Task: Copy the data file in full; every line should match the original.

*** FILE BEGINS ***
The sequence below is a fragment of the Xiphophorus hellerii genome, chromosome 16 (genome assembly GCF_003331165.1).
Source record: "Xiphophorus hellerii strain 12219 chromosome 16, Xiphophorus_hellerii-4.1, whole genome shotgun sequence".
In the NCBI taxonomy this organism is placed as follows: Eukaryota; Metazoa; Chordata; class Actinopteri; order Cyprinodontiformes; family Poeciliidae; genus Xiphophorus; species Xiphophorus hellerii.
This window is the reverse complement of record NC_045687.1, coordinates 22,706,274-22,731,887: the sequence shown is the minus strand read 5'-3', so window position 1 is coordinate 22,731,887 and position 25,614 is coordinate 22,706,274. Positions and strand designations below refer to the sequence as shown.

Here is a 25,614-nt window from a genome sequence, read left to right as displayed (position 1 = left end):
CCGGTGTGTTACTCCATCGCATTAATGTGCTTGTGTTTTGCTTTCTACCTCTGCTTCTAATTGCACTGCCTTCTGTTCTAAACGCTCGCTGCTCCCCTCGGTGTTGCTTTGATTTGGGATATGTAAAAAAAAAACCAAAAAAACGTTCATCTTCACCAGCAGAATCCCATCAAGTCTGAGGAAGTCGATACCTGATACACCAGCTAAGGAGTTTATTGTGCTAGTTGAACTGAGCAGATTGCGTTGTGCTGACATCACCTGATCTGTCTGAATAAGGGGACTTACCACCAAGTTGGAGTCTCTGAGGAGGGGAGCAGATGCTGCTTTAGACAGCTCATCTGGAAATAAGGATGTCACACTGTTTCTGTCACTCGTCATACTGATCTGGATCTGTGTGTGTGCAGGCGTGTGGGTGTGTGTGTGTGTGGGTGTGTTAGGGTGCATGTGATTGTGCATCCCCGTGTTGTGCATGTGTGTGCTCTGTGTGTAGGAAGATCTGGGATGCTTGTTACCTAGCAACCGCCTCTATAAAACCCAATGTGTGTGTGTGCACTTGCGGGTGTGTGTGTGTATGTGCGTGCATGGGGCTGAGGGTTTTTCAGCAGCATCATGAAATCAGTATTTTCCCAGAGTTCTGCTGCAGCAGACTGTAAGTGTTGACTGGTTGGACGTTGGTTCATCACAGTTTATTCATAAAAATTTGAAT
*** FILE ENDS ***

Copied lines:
The sequence below is a fragment of the Xiphophorus hellerii genome, chromosome 16 (genome assembly GCF_003331165.1).
Source record: "Xiphophorus hellerii strain 12219 chromosome 16, Xiphophorus_hellerii-4.1, whole genome shotgun sequence".
In the NCBI taxonomy this organism is placed as follows: Eukaryota; Metazoa; Chordata; class Actinopteri; order Cyprinodontiformes; family Poeciliidae; genus Xiphophorus; species Xiphophorus hellerii.
This window is the reverse complement of record NC_045687.1, coordinates 22,706,274-22,731,887: the sequence shown is the minus strand read 5'-3', so window position 1 is coordinate 22,731,887 and position 25,614 is coordinate 22,706,274. Positions and strand designations below refer to the sequence as shown.

Here is a 25,614-nt window from a genome sequence, read left to right as displayed (position 1 = left end):
CCGGTGTGTTACTCCATCGCATTAATGTGCTTGTGTTTTGCTTTCTACCTCTGCTTCTAATTGCACTGCCTTCTGTTCTAAACGCTCGCTGCTCCCCTCGGTGTTGCTTTGATTTGGGATATGTAAAAAAAAAACCAAAAAAACGTTCATCTTCACCAGCAGAATCCCATCAAGTCTGAGGAAGTCGATACCTGATACACCAGCTAAGGAGTTTATTGTGCTAGTTGAACTGAGCAGATTGCGTTGTGCTGACATCACCTGATCTGTCTGAATAAGGGGACTTACCACCAAGTTGGAGTCTCTGAGGAGGGGAGCAGATGCTGCTTTAGACAGCTCATCTGGAAATAAGGATGTCACACTGTTTCTGTCACTCGTCATACTGATCTGGATCTGTGTGTGTGCAGGCGTGTGGGTGTGTGTGTGTGTGGGTGTGTTAGGGTGCATGTGATTGTGCATCCCCGTGTTGTGCATGTGTGTGCTCTGTGTGTAGGAAGATCTGGGATGCTTGTTACCTAGCAACCGCCTCTATAAAACCCAATGTGTGTGTGTGCACTTGCGGGTGTGTGTGTGTATGTGCGTGCATGGGGCTGAGGGTTTTTCAGCAGCATCATGAAATCAGTATTTTCCCAGAGTTCTGCTGCAGCAGACTGTAAGTGTTGACTGGTTGGACGTTGGTTCATCACAGTTTATTCATAAAAATTTGAAT